When in pursuit of those difficult-to-trace ancestors—like the many George and Sarah Gordons we've been wrestling with this week—there's nothing like being able to see the actual documents to verify the details in question. Yet, it isn't always possible to travel to the site where our family once lived, five, six or seven generations ago.
Yes, it's true that we can hire professional genealogists to retrieve records for us. Someone who lives locally—and is familiar with the lay of the land (including the land's local archives)—can locate documents for us more quickly and efficiently than we could do so, ourselves.
Since I live in California—and my husband's Gordon roots were in Pennsylvania and Ohio—it otherwise becomes a matter of plane tickets, car rentals, hotel stays and countless restaurant meals, all for the joy of obtaining a copy of a will, or the full application for naturalization, or that elusive headstone or marriage record.
But there's the rub: it's for the joy of the effort that we keep on doing these things. It's the thrill of the chase. Requiring patience—after all, we only visit our relatives back east maybe once a year, not the ten or twenty times I'd love to let our route detour through Fort Wayne to squeeze in a visit to the Allen County Public Library—our progress approaches its finish line incrementally. Ever so slowly.
As much as people seem to relish maligning the "instant" results of online research resources, I appreciate the handiness of entering a name on, say, FamilySearch.org, and pulling up not only a record's transcription, but often a digitization of the very record, itself. I get to see the very items in question: birth records, marriage licenses, death certificates. And I don't even have to send my money order by snail mail (along with a self-addressed, stamped envelope—and then wait six weeks) to do so.
That's why I certainly perked up when I saw the comment on Thursday's post, in which Geolover did a forced search—leaving the key detail in question blank, while providing parameters for supporting facts—and found some Perry County records online at FamilySearch.org for my Gordon family. Following that comment up the next morning was reader Marian Koalski's observation confirming that FamilySearch had scanned and added the images for the Perry County records I was seeking.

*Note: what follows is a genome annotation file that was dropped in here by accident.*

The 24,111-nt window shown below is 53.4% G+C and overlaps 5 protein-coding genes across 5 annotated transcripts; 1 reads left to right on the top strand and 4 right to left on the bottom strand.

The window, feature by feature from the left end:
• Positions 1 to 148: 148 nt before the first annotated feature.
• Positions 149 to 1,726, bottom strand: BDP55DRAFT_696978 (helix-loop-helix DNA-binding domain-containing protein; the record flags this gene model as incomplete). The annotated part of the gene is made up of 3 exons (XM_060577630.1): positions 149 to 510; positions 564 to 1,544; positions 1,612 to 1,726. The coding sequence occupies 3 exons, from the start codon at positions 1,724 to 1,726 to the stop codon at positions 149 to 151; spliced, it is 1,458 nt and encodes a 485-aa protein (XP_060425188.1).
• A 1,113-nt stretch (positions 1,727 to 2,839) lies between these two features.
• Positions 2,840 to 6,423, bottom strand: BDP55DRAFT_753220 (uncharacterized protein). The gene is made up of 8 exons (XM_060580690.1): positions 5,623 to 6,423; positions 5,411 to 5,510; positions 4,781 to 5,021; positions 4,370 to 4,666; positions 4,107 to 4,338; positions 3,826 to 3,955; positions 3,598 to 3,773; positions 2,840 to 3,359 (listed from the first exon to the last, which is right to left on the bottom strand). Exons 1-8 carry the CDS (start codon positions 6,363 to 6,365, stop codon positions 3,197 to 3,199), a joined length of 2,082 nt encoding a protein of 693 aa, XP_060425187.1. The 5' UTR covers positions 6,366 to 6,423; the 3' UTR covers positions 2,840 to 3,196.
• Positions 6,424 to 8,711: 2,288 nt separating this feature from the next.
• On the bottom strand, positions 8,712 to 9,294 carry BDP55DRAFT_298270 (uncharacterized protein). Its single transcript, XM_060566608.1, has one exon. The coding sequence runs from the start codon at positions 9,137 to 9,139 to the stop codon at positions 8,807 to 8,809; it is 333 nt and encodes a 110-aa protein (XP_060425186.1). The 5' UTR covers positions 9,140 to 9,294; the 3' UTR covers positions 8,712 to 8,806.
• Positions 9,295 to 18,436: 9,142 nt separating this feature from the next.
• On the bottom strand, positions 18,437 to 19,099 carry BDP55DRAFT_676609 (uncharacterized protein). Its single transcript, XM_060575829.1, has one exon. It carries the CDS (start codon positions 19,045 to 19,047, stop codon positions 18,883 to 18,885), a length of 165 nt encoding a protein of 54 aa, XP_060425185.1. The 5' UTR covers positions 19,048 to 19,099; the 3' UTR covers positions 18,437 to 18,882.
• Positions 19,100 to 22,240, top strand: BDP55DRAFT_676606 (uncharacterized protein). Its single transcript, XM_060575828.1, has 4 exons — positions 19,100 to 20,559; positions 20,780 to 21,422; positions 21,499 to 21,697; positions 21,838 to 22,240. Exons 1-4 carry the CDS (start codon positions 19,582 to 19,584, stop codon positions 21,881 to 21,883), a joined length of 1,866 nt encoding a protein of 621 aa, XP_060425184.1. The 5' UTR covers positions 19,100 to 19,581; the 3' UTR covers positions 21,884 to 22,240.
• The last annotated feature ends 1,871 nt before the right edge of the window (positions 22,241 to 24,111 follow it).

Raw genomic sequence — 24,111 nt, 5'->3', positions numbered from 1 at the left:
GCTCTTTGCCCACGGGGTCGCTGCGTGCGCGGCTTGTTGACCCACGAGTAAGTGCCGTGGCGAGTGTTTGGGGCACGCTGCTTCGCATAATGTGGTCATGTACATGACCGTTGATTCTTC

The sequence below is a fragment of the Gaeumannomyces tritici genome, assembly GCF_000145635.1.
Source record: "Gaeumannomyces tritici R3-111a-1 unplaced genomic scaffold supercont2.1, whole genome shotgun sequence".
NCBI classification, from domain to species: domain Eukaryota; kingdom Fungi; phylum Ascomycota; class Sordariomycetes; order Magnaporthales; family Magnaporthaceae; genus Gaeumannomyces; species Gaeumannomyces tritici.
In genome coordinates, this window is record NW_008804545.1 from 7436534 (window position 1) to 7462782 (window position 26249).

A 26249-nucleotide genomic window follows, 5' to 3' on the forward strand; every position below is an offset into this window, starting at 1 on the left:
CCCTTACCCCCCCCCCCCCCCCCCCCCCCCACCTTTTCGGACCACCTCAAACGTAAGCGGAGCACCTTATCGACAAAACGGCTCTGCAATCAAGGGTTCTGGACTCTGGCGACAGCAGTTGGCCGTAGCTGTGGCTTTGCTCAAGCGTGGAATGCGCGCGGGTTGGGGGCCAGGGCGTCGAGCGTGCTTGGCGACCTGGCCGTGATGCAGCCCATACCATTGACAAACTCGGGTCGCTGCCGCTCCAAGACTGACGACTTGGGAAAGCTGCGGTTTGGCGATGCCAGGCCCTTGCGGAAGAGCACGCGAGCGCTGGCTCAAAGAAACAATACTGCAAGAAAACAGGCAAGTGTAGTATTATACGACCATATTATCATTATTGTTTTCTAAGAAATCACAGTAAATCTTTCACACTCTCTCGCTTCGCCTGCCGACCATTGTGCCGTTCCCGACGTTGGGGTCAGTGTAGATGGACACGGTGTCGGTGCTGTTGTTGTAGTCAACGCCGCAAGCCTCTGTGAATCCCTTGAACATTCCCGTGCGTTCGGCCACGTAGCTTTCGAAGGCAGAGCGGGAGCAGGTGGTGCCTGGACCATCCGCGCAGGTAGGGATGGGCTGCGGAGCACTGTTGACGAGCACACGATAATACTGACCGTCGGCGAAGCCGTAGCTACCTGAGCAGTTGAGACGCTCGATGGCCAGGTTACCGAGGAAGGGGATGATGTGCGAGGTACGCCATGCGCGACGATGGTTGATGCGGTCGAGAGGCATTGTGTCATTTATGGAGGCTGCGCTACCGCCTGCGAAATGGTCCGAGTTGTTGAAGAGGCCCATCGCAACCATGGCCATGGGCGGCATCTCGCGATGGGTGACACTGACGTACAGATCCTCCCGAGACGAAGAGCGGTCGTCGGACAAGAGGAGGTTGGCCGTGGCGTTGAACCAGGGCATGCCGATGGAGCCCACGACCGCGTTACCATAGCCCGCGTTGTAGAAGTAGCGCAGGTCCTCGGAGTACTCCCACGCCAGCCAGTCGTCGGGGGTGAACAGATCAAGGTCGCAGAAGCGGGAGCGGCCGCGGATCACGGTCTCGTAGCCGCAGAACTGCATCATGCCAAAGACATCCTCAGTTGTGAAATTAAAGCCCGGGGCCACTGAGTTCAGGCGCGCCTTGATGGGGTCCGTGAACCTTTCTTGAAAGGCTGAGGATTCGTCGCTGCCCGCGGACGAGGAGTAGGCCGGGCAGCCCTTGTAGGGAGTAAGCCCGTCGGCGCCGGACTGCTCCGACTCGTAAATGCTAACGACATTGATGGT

I've been in research heaven since then, finding every Perry County ancestor born within the years of that collection. Someday, I'll find that missing file I had tucked away years ago, but at this point, it really doesn't matter. Besides, while I had photocopies of the index to those births and deaths, the FamilySearch collection apparently is of the original registers. In all their handwritten glory.
That means when I encounter yet another previously-undiscovered maiden name for one of those aggravating Sarah Gordons (instead of the Dittoe and the Drumm I already had, adding Drew to the list), I can take a look around on the page and realize that, since the same surname was entered just a line above it, I may be witnessing an old-fashioned clerical error. After all, clerks in the 1800s were human, too—and likely had jobs requiring them to multi-task. Clerical errors are not solely the domain of our modern times in the twenty first century.
|Two "Drew" entries for mother's maiden name—possible clerical error?|
The beauty of it all is that we'd never be able to spot—and analyze—those possibilities without being able to see the documents, themselves. And when it comes to records housed at great distances from our own homes, it's not very likely that we'd otherwise be able to scrutinize those documents—at least without abundant latitude in our travel expense accounts.
So, yeah. Online genealogical websites. I salute you. You do not make me lazy. Or uninformed. You help me accomplish more of my research goals in less time. And with greater accuracy. Because digitized records are records that more of us than ever before can now see for ourselves.